China mourns beloved scientist who saved millions from hunger, and detains those who insult him
As people across China this weekend mourned Yuan Longping, a symbol of China’s scientific prowess and national hero, even the slightest voice of discord was too much for the Chinese government.
Yuan, who cultivated the world’s first high-yield hybrid rice strain and saved millions from hunger, died of organ failure at the age of 90 on Saturday.
His death triggered an outpouring of grief across the nation. In Changsha, where he died, crowds lined the streets and cars honked as his hearse drove by on Saturday. On Sunday, tens of thousands of people lined up in the rain outside his funeral home, state media reported.
But as tributes flooded in on China’s social media platforms, it also emerged that at least three people had been detained for posting “insulting remarks” against Yuan, according to police notices and state media. Chinese social media site Weibo shut down 64 accounts that had posted content insulting Yuan.
While the offending comments were disrespectful, they weren’t widely circulated and carried little real risk of reputation damage.
But under President Xi Jinping, Chinese authorities have become increasingly intolerant of any voices that criticize national heroes — or question the narrative about them. And in the run-up to the ruling Communist Party’s centenary, on July 1, that’s only escalated.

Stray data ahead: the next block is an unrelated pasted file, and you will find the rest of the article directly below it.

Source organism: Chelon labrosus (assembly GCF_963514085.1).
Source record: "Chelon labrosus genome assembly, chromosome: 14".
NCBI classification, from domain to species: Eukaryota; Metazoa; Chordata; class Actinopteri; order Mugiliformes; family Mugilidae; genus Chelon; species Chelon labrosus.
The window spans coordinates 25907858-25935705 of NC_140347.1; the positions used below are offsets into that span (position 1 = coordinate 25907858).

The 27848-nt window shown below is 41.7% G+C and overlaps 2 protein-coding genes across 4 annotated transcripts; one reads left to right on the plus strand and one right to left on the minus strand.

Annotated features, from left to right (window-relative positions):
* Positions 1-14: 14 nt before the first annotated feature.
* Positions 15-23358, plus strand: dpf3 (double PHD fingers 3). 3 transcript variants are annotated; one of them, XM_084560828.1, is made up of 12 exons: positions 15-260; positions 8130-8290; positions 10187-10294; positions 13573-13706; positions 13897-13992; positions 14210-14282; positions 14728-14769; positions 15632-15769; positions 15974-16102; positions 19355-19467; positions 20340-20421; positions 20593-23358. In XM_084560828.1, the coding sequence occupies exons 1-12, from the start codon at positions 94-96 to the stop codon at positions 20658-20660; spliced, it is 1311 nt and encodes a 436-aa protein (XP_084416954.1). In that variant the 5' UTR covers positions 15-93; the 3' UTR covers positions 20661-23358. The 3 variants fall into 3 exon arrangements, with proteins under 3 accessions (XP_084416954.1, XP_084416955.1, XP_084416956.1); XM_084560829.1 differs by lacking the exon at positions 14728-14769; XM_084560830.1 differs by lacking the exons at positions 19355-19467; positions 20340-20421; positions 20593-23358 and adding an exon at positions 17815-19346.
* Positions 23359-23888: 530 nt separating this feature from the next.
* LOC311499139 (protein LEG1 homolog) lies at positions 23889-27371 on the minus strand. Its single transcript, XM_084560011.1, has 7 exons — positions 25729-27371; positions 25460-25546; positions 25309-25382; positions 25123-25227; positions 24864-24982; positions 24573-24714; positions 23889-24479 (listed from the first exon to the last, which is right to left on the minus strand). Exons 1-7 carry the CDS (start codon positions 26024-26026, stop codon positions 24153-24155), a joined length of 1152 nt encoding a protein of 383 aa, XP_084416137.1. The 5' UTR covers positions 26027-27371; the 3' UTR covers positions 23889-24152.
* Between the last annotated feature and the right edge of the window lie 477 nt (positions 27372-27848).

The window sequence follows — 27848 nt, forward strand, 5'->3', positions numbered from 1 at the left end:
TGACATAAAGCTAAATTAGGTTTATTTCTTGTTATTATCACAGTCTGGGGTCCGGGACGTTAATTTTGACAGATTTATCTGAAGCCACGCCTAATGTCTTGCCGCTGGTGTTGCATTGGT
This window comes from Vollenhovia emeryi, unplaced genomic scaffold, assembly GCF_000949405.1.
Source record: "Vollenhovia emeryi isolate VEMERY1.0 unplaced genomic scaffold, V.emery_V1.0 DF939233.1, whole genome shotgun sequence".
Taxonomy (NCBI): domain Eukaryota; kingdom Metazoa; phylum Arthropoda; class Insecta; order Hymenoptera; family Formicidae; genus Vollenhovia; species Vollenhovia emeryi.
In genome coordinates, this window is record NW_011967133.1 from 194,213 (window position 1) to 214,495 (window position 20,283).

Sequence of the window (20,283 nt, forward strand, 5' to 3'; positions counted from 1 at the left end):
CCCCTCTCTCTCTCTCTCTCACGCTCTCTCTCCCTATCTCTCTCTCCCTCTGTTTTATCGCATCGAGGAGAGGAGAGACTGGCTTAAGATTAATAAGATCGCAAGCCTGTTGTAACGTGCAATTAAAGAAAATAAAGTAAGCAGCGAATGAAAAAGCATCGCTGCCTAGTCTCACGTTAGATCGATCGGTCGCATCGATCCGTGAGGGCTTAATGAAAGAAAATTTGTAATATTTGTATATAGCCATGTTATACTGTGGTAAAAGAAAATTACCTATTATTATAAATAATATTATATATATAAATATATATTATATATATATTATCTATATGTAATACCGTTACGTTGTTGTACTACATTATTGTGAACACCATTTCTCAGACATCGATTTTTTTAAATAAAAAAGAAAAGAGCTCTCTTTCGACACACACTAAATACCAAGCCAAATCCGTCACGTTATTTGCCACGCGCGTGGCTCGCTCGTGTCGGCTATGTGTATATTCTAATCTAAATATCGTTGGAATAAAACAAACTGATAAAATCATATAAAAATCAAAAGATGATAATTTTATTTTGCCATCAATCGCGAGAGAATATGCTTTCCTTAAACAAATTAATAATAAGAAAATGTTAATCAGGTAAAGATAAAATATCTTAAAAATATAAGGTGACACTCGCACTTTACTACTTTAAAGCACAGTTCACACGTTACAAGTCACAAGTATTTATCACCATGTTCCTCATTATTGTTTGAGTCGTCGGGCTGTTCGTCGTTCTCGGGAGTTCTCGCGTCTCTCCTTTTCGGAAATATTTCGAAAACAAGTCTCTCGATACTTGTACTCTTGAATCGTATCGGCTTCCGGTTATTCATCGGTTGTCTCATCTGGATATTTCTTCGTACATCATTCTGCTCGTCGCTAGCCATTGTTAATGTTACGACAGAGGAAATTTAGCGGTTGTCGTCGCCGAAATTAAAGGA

Yuan devoted his life to developing rice strains that yield higher harvests after the Great Chinese Famine that killed tens of millions between 1959 and 1961. His variants helped alleviate famine in developing countries across Asia and Africa.
In 2019, Yuan was awarded the Medal of the Republic, China’s highest official honor, by Chinese President Xi Jinping. On social media this weekend, some questioned why he had never won a Nobel prize.
What’s lesser known to the public is that Yuan had tried to avoid politics. In an interview with Chinese magazine People in 2013, he said he’d never joined the Chinese Communist Party or its youth wing.
“Sometimes you say the wrong things because you don’t understand politics,” he said.
During China’s Cultural Revolution, Yuan learned that the hard way when previous comments he’d made opened him up to attacks.
When years earlier, he’d been told a crop strategy he had critiqued was, in fact, the instruction of Mao Zedong — the late Chairman whose campaign to modernize the Chinese economy caused the country’s worst famine of modern times, Yuan had responded: “Chairman Mao didn’t study crop science.”
Luckily, his research on rice published that year in a scientific journal drew the attention from senior Chinese officials in time to protect him from repercussions. “It saved my life,” he said.
He couldn’t have known then that decades later, up on his death, people would be detained for making “insulting remarks” about him.
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